Xiaomi Plans To Expand Beyond Asia, Will Sell Smartphones in Russia and Brazil This Year
The four-year old Chinese handset maker Xiaomi is now set to sell its fast-moving phones in Russia, Brazil and parts of Southeast Asia in the next 12 months.
The Chinese company recently raised a whopping $1.1 billion from investors, which pegged its valuation at $45 billion, making it the World’s most highly valued technology startup. It sold more than 61m smartphones last year, and also became the third biggest manufacturer in the world in the third quarter of 2014.
Despite all this success, Xiaomi is yet to venture beyond the emerging markets of Asia. It currently sells its smartphones in just seven Asian countries, where the company is popular for offering phones that feature high-end specs and looks for a fraction of the price of other premium phones.
Xiaomi said in April last year that it would sell its smartphones in Brazil and Russia during 2014, but that didn’t come to pass. Now the company’s president Bin Lin, in an interview with the Wall Street Journal, has renewed the pledge to expand to both these countries, adding that it would enter even more emerging markets.
Xiaomi recently surpassed Samsung Electronics Co. and Apple to become China’s No. 1 smartphone vendor, thanks to its loyal fan base in the country. Lin said the company plans to replicate that model in other countries, including Brazil and Russia.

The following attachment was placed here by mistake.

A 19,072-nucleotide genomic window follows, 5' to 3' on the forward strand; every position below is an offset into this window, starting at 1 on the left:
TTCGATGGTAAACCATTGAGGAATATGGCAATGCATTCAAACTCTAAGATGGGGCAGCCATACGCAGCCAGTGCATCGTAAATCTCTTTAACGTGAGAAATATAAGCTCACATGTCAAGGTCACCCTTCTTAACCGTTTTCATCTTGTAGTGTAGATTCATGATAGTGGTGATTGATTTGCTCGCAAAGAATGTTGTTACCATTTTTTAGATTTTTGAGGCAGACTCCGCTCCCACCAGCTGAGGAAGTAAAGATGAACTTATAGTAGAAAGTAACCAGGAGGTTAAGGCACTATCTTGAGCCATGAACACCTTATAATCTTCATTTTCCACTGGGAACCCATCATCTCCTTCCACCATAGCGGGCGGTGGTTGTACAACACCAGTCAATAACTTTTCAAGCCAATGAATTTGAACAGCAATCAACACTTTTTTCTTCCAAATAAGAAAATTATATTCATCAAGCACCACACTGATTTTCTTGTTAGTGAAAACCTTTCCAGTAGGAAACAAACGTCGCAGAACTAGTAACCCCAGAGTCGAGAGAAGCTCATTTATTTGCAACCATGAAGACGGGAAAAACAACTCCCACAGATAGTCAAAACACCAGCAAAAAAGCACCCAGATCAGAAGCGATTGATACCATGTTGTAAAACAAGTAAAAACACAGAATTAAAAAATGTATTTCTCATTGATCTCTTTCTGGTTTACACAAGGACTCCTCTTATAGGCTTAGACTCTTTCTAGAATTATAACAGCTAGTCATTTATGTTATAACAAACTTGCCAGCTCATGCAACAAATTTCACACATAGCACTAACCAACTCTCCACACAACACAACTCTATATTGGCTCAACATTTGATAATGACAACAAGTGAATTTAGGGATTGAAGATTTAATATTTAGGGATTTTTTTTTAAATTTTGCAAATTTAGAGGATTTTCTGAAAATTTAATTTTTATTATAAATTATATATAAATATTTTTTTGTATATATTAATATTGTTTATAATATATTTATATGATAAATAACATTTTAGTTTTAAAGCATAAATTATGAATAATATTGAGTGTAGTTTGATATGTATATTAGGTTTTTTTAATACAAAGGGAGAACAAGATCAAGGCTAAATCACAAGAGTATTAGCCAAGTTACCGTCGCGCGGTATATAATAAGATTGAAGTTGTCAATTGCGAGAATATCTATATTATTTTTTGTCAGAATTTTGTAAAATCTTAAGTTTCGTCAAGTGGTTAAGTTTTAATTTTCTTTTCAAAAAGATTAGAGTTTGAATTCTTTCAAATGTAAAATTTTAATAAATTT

“We are very glad we rode the curve of smartphone growth in China,” he said. “Certainly many developing countries are following what has happened in China.”
Lin believes if the company continues to focus on its trademark strategy, i.e. providing bargains and engaging users on social media, it could also draw fans in other markets. “We don’t deliberately grow our fan base, and as a matter of fact you can’t,” he said. “Fans come for a few simple reasons, one being the products are very attractive.”
Meanwhile, Xiaomi’s growth in China will slow down in 2015, according to IDC analyst James Yan. “The thing about Chinese consumers is they want something unique, not what others have. Xiaomi is already everywhere, so people will look for something else,” James said.
Also, Xiaomi will face a number of challenges as it gets bigger. Patent issues will likely be the major problem for the company as it makes its way to overseas. Last month, one of Xiaomi’s smartphones had to face a temporary ban due to a patent infringement case filed by Ericsson. The ban was later lifted though.
“The issue of patents is not going to go away,” Lin said, adding that that the company will continue to focus on building its patent portfolio in an attempt to play safe.